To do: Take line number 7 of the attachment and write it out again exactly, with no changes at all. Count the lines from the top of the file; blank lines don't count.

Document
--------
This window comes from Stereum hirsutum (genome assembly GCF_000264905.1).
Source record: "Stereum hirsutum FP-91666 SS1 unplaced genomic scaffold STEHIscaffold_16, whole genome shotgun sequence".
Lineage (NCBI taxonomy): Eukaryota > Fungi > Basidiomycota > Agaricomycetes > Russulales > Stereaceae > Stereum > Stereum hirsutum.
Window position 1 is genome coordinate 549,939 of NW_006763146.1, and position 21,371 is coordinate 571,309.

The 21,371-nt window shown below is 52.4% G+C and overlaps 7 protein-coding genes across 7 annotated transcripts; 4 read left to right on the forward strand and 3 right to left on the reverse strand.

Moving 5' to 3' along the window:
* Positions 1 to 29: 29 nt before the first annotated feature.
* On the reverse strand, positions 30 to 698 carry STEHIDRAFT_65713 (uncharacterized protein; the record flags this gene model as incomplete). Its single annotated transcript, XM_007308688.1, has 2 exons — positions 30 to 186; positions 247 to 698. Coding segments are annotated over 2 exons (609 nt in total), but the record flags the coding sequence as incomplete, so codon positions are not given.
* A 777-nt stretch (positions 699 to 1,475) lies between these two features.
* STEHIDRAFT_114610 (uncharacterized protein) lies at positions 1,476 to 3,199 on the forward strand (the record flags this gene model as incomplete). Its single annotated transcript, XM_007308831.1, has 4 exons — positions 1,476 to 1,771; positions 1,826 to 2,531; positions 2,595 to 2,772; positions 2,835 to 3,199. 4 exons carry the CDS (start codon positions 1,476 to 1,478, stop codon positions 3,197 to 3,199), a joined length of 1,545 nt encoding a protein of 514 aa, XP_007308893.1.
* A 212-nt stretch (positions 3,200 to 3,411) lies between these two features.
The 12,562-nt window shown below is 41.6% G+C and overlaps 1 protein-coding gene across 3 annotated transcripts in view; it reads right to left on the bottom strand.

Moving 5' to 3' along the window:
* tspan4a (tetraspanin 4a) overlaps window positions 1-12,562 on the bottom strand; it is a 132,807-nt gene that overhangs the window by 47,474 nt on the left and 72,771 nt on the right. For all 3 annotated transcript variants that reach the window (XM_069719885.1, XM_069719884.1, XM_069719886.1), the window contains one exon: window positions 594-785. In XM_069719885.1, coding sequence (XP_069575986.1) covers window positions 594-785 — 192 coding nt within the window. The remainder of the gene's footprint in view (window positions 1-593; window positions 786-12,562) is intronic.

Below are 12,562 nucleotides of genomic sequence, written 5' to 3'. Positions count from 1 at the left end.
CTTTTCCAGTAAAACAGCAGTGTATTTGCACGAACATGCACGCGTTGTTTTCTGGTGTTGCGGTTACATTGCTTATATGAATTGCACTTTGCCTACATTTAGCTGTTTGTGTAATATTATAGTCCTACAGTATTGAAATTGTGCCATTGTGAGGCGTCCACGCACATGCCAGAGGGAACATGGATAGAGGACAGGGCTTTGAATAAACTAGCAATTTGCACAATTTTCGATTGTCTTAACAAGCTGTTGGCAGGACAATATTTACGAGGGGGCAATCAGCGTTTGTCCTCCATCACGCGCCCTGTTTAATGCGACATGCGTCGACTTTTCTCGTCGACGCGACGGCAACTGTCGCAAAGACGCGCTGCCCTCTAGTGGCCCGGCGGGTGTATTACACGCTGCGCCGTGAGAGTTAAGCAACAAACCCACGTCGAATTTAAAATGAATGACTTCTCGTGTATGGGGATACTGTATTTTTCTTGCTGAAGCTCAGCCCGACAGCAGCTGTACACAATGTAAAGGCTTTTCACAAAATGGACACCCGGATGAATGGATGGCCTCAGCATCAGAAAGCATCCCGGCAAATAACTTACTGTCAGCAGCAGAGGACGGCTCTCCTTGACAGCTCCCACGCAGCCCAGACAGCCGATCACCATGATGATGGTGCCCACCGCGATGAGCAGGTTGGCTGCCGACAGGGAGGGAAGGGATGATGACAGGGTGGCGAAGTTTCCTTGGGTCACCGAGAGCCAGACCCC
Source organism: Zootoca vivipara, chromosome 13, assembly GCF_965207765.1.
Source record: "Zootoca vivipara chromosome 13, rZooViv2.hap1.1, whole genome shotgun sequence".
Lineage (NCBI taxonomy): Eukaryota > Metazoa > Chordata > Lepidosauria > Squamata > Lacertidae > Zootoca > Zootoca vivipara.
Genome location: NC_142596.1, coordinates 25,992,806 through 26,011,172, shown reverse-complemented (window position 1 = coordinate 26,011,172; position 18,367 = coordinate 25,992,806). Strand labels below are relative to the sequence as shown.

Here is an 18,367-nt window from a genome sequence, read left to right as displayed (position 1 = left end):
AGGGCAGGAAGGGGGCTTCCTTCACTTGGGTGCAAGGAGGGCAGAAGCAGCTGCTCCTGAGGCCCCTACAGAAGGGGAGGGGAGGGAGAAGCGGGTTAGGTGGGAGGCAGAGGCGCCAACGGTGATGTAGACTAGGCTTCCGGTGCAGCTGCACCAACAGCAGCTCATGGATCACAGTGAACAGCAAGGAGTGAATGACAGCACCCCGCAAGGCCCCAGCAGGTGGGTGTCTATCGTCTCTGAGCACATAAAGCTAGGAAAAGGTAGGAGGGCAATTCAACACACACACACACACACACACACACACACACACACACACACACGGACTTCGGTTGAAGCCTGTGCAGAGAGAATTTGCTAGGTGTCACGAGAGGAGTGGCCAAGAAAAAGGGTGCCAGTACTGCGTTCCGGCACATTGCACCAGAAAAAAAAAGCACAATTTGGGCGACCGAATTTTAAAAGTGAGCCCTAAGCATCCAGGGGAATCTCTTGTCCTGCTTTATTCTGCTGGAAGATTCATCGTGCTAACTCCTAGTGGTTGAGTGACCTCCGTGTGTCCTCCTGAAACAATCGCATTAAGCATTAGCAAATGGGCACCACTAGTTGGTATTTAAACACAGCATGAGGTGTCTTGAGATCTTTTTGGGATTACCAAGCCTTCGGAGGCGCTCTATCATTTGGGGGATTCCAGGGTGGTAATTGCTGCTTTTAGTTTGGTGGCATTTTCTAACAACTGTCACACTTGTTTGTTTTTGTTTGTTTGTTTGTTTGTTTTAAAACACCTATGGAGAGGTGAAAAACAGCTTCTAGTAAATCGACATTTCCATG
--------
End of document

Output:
* Positions 1 to 29: 29 nt before the first annotated feature.